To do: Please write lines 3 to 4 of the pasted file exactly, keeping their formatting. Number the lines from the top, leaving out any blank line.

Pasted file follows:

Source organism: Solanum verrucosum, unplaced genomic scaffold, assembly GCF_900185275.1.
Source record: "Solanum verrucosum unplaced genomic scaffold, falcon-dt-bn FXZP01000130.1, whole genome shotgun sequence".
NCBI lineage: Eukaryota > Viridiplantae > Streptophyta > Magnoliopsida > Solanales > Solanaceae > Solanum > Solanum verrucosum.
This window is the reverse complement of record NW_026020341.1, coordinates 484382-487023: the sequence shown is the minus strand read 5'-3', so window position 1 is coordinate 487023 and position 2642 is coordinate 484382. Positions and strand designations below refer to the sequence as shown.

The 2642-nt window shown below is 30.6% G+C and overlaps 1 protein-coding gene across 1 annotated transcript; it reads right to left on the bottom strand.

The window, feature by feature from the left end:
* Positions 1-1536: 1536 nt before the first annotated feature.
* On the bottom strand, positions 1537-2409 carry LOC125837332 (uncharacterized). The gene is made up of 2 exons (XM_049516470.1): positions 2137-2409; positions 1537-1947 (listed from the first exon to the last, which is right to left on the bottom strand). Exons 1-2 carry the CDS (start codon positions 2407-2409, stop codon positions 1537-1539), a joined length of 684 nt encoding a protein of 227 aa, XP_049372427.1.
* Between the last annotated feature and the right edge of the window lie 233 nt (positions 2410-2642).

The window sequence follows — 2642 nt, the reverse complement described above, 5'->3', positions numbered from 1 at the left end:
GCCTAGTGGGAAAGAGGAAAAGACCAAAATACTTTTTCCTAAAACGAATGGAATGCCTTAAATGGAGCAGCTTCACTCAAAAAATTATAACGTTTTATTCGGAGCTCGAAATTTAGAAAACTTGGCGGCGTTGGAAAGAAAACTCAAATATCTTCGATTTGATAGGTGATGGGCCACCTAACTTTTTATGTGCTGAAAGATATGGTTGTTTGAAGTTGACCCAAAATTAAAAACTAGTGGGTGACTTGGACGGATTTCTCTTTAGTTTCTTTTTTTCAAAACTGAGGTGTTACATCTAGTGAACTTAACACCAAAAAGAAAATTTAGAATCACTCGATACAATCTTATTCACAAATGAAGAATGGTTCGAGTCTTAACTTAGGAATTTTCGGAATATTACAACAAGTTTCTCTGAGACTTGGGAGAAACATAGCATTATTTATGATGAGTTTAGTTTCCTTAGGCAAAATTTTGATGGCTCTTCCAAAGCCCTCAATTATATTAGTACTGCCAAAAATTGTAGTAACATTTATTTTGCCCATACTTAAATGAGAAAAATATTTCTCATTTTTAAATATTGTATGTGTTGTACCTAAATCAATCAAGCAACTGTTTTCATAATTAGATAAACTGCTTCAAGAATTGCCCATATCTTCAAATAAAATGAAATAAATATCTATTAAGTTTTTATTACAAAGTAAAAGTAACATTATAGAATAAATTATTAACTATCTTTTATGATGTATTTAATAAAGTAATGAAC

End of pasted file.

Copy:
NCBI lineage: Eukaryota > Viridiplantae > Streptophyta > Magnoliopsida > Solanales > Solanaceae > Solanum > Solanum verrucosum.
This window is the reverse complement of record NW_026020341.1, coordinates 484382-487023: the sequence shown is the minus strand read 5'-3', so window position 1 is coordinate 487023 and position 2642 is coordinate 484382. Positions and strand designations below refer to the sequence as shown.